The Nature Of Subsonic Airflow Engineering Essay


The nature of subsonic airflow over aerodynamic sections and over the aircraft at large must be considered, including the forces that result from such airflow and the effect these forces have on the aircraft, during steady flight and during manoeuvres.

Although there are various kinds of pressure, pilots are mainly concerned with atmospheric pressure. It is one of the basic factors in weather changes, helps to lift an aircraft, and actuates some of the important flight instruments. The pressure of the atmosphere varies with time and location. Due to the changing atmospheric pressure, a standard reference was developed. The International Civil Aviation Organization (ICAO) has established this as a worldwide standard, and it is often referred to as International Standard Atmosphere (ISA) or ICAO Standard Atmosphere.

Large modern passenger aircraft can weigh in excess of five hundred thousand kilogram's when they fly with a full fuel and passenger load, yet this combined mass is lifted into the air with apparent ease. Modern jet fighter aircraft can exceed the speed of sound and are very manoeuvrable. Thrust, drag, lift, and weight are forces that act upon all aircraft in flight. Understanding how these forces work and knowing how to control them with the use of power and flight controls are essential to flight.

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The international standard atmosphere is an atmospheric model of how the pressure, temperature, density and viscosity of the earth's atmosphere change over a wide range of altitudes.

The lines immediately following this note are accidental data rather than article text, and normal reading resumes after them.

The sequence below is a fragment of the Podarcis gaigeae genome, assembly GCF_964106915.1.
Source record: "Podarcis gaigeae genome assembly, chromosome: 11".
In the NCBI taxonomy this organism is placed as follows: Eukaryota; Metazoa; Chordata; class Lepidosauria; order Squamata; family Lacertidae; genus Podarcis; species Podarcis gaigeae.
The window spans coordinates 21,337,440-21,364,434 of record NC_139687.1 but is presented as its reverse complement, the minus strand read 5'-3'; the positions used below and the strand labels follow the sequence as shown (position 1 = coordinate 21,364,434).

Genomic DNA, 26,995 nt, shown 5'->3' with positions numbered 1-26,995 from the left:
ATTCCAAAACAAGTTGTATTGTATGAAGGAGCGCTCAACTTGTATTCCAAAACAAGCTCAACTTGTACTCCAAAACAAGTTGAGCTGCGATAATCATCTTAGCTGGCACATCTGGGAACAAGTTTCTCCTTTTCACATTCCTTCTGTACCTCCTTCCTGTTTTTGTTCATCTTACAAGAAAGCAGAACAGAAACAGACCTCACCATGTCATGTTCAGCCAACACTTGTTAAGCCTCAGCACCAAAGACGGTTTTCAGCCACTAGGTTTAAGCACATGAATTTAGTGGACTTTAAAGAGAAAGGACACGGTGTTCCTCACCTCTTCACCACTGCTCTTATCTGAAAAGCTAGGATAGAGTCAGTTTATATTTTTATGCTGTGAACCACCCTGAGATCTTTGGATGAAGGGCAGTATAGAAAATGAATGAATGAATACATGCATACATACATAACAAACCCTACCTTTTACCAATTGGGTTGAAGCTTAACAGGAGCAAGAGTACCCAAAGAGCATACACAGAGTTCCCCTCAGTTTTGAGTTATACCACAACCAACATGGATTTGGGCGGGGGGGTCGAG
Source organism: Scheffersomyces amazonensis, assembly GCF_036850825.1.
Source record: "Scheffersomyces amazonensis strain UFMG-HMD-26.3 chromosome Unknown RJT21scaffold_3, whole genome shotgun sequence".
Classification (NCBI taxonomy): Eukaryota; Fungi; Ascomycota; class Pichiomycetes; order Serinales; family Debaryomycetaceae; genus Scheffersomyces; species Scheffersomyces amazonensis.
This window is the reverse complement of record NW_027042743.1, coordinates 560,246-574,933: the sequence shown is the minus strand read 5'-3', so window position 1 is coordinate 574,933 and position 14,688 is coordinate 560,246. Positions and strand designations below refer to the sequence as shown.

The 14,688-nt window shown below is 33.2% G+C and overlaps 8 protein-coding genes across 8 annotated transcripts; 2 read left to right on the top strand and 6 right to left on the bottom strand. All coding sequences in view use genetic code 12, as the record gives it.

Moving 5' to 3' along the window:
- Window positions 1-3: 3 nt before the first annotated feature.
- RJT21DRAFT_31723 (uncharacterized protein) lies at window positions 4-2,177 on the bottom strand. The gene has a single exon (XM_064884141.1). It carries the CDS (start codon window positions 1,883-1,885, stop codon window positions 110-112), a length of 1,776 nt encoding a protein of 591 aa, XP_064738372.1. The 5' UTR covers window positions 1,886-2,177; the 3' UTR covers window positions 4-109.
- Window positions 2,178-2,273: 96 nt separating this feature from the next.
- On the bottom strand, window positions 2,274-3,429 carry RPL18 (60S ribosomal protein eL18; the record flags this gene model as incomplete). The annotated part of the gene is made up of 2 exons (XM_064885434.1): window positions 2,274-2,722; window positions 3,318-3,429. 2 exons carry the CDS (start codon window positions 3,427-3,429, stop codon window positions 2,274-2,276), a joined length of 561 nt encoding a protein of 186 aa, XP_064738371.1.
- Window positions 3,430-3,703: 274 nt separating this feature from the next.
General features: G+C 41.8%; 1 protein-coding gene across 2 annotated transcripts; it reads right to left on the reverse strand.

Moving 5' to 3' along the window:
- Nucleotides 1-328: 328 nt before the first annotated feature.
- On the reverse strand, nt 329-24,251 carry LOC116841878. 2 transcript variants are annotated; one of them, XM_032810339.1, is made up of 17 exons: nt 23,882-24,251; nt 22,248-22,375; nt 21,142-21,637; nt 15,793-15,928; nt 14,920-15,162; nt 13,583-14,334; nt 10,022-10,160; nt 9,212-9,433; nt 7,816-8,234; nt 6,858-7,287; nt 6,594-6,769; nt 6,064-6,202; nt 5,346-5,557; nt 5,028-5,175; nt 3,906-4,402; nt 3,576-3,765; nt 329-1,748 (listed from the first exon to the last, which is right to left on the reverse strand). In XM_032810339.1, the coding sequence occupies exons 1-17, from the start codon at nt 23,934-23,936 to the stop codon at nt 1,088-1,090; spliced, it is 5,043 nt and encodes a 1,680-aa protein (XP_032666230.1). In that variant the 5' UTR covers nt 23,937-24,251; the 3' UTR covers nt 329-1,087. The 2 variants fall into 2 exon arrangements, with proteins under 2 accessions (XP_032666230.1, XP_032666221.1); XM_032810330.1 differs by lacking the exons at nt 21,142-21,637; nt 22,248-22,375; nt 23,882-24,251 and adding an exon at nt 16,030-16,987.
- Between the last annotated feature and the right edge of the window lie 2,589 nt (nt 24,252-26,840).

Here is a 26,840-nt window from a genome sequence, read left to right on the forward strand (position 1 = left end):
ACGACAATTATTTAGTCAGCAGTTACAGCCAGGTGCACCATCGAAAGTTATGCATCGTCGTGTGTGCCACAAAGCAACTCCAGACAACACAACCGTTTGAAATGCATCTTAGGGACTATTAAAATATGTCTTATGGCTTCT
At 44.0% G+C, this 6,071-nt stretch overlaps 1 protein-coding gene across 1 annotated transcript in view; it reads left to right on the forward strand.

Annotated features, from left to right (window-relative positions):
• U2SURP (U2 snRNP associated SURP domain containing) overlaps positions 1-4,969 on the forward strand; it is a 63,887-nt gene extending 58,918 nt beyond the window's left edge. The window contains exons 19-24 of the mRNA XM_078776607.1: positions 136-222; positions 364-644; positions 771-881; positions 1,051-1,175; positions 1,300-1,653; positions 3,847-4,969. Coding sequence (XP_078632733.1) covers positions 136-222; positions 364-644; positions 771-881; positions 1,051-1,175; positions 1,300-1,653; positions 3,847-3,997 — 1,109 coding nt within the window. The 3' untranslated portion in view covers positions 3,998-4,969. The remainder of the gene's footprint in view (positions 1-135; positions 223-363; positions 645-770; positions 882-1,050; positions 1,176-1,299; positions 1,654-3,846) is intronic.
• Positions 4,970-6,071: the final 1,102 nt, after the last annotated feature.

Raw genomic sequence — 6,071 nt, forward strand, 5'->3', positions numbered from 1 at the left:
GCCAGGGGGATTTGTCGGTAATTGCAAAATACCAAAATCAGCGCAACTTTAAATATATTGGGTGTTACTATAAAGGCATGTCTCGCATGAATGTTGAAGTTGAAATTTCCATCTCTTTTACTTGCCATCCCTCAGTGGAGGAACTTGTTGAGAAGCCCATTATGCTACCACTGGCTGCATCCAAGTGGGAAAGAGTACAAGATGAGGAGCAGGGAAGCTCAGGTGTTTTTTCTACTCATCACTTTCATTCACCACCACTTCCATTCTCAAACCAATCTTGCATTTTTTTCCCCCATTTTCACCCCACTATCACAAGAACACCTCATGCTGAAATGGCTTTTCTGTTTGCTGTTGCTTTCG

ISA model divides the atmosphere into layers.

Atmospheric Layers

Figure 1 source=,r:1,s:0,i:72


Troposphere contains about 80% of atmospheres mass 99 % of it's water vapour and aerosol. The temperature of the troposphere generally decreases as the altitude increases. The reason for the temperature difference is that the absorption of the sun's energy occurs at the top of the atmosphere cooling the Earth, this process maintaining the overall heat balance of the Earth.


Stratosphere is the second important layer of the atmosphere. It is separated from troposphere by tropopause. It takes about 12 to 50km of the atmosphere. The temperature increases as the altitude increase. At the top of the stratosphere the thin air may attain temperature close to 0c. this is happening because of the absorption of UV radiation from the sun by the ozone layer. Such a temperature profile creates very stable atmospheric conditions and the stratospheric lacks the air turbulence that is so prevalent in the troposphere. Stratosphere is completely free of clouds and any other forms of weather. This layer is very good for the flights to fly as it is above stormy weather and has strong, steady and horizontal winds. Stratosphere is separated from the mesosphere by the stratopause.


This layer is the third highest layer of the atmosphere. This layer takes 50 to 80km above the surface of the Earth. It is separated from the stratosphere by stratopause and from the thermosphere by mesopause. Temperature drops when the altitude increases to about -100. Mesosphere is the coldest of all the layers as it is colder than Antarctica. This layer can freeze water vapour into ice clouds so that when the sunlight hits them you can see it after sunset. It is also the layer where the meteors burns up while entering the Earth's atmosphere.